3. Lowell should probably close as a neighborhood choice as its reasonable walk area and close by neighborhood overlaps with Stevens. Probably if I lived that close to Stevens I would feel I lived in the Stevens neighborhood. TT Minor should reopen with a planning process that includes the families here. That would then help some near Stevens feel less anxious. But, wait why would I care about Stevens families? Well, I was president of Seattle Council PTSA and am a strong advocate for all families to be involved and for public education. But, somewhere along the line many of our other so-called civic leaders have not been counted among those who care. I challenge Kay and the leaders at Stevens to concern themselves with a real solution for all and not just with their own assignments. This will stabilize their neighborhood school as well.

    If for some reason they want Lowell to remain as one of the neighborhood choices then Stevens has to embrace area #4. Lowell and Stevens mean that the these long narrow boundaries are the possible lines.

  4. Let me repeat from the previous thread that Kay has been the only board member focused on getting TT Minor back into play ASAP. As a board candidate she absolutely did NOT support its closing.

    Neighborhoodies: Let’s get together and work with her on a plan for the coming 5 years…how to get TT Minor reopened FOR SURE and how to help us best serve our families in the intervening years.

    And let us not forget for an instant that our current superintendent was hellbent on TT Minor’s closure. Like Viewlands in NW Seattle, it was a political move and a complete and utter mistake. One that is ending up costing us millions and millions of dollars (reopening these campuses), not to mention disaffected families.

    Channel positive parent power NOW while the frying pan is sizzling in the fire. That means proactive ideas working with Kay, not just whining. It will take a huge neighborhood presence to override our headstrong superintendent.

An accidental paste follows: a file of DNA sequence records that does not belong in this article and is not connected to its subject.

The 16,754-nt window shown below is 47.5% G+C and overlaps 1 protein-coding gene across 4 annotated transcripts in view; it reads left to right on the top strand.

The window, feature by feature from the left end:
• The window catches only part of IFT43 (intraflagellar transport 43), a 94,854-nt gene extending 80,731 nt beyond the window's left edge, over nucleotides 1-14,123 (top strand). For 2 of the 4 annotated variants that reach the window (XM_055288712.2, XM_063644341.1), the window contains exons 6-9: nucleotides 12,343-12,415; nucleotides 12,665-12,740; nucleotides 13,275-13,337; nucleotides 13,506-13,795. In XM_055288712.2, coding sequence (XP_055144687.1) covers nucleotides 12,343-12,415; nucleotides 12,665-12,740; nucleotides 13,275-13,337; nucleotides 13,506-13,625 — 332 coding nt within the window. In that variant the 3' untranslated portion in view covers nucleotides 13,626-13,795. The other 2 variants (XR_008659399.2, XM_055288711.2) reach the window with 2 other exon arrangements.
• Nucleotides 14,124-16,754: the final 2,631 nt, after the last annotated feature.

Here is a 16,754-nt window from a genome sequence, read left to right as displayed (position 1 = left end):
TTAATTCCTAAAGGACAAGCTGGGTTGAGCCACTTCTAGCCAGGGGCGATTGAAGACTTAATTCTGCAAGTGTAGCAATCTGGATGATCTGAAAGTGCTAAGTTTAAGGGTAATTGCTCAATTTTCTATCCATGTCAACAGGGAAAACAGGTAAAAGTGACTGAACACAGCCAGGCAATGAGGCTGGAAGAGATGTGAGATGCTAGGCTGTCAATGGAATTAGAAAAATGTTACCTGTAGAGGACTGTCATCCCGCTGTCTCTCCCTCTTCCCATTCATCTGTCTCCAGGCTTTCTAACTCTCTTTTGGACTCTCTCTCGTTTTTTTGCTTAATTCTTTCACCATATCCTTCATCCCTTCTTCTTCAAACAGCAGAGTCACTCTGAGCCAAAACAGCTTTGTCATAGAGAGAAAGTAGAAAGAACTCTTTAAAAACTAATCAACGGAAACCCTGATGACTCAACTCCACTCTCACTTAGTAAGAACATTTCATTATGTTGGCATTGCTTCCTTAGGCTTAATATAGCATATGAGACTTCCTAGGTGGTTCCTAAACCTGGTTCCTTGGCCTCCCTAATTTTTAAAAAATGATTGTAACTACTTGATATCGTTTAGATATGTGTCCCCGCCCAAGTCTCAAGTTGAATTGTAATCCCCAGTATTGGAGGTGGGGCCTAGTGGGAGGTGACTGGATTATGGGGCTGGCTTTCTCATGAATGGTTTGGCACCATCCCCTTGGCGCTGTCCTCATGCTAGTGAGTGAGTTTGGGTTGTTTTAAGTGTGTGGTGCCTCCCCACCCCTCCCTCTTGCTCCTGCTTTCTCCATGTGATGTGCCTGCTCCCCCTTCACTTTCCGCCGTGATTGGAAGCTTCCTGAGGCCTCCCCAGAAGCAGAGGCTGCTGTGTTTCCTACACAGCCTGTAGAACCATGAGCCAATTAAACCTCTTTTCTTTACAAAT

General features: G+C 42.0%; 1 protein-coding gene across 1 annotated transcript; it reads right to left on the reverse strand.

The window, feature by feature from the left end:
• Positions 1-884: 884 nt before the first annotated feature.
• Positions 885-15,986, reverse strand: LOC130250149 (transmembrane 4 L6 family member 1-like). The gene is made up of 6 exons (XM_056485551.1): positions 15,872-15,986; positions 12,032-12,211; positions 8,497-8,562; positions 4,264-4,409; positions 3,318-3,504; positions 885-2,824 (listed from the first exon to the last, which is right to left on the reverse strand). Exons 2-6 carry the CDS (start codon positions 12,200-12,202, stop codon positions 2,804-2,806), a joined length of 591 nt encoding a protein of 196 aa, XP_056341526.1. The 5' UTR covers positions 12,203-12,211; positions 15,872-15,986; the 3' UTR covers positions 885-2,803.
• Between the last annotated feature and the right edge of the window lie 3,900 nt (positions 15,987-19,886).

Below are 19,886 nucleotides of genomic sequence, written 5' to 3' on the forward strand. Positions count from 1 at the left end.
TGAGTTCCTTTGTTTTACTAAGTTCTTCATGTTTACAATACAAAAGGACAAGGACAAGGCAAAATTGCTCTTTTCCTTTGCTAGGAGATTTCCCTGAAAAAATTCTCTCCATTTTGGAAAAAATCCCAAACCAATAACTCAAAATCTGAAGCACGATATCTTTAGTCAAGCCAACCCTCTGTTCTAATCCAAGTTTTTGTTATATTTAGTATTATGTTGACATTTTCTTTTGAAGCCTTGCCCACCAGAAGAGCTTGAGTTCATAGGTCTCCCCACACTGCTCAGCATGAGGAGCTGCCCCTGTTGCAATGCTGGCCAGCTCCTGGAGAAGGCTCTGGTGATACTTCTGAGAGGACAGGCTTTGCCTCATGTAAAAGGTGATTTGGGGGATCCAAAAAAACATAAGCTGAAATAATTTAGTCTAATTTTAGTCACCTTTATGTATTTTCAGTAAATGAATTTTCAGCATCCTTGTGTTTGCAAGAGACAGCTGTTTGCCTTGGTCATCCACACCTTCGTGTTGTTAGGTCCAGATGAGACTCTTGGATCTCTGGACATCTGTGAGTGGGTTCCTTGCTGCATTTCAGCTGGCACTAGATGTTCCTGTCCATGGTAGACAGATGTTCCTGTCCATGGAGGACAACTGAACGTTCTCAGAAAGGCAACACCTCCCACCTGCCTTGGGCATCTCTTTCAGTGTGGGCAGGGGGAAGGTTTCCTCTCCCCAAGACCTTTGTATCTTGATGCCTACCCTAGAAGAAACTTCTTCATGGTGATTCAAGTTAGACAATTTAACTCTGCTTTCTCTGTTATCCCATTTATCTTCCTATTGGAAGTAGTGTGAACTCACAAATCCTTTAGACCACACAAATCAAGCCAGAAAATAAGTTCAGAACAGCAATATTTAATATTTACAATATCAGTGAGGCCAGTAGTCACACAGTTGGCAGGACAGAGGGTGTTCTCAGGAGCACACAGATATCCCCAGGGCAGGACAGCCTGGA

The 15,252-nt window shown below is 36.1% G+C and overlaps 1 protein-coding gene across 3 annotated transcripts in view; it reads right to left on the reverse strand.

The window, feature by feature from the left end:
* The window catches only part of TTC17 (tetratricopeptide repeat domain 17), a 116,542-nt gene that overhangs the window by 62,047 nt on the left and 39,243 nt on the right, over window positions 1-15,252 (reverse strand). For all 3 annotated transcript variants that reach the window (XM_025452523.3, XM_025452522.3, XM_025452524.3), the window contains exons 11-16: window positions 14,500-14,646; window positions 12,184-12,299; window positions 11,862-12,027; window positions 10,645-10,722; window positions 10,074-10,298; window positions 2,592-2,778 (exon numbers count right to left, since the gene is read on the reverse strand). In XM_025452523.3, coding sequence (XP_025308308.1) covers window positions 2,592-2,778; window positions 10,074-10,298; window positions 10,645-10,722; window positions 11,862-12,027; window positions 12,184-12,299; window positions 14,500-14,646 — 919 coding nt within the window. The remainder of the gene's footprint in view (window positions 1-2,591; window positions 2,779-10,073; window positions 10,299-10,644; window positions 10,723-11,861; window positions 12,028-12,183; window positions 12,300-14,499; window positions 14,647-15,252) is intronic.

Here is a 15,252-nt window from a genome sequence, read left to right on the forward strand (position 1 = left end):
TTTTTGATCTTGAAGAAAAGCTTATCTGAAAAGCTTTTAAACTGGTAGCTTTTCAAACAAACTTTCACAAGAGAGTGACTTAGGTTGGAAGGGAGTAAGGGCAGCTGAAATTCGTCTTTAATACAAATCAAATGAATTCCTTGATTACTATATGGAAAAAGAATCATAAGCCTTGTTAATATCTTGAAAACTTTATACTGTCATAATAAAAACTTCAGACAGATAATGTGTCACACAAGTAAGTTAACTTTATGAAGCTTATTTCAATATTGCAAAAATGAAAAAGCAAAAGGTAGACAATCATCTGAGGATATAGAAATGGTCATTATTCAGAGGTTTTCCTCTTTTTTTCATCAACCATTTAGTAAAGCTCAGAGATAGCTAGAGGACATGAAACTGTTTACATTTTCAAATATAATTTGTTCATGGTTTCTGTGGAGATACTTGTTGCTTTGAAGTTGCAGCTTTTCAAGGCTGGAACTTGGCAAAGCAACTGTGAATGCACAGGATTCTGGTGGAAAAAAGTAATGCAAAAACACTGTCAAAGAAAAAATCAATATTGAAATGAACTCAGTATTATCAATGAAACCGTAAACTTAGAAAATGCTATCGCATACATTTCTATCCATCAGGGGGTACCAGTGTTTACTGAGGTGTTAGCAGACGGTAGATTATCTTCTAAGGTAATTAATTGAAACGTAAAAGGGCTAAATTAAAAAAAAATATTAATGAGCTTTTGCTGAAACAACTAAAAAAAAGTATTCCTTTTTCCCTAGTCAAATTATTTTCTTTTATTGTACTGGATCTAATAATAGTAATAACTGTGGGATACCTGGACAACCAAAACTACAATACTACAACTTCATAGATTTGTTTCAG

5. I would agree with fan girl above. Work with, not against, Kay and others now that you have their attention. It sounds like she is listening. Think about ALL the Central Area schools and how to make them ALL better.
    Don’t forget that they all funnel straight into one middle and high school. Don’t you want your kid’s future classmate to have as good an elementary experience as yours?

  6. Yes, her listening skills seem to be emerging again.
    I believe that all of us want to work with Kay and hope that she is planning to work with us. This was not an unprovoked attack on Kay. The conversation was in defense of Area 4, a group reduced to an area number on a map with no face.

    It remains a mystery to me why she offered the amendment in the manner that she did.

  7. Wouldn’t it make sense to have Madrona running at capacity before we re-open TT Minor? It makes no sense to me that you let one school operate well past its capacity while another is under enrolled and both draw from the same areas. I’m pretty sure Leschi is under enrolled as well. Am I missing something?

  8. Madrona has about 255 k-5 students living in its area designated for it. 56 of those resident students attend the school although the percentage looks a little better for kindergarten with 33% of the resident kindergartners attending the school. It has room for about 300 k-5 students, so there is a little room for adjustment there. McGilvra actually has a few more students living it that designated area than the school’s capacity, and that is a line that could be adjusted. On the other hand for neighborhood schools to really work and not throw families into constant disarray there has to be some slack. I also feel that there are a number of Madrona students in private school that with a stable known program at Madrona who would return to public schools For neighborhood schools to work there has be a little slack. Do you believe in the idea of neighborhood schools?

    Money, time, and effort has been invested in creating neighborhood schools. If the Madrona parents embrace the school, area 4 would again be part of an over flow and the area threatened with division. CDrealestaeguy, I believe you once lived in area 4. We are a community that deserves not to be further divided.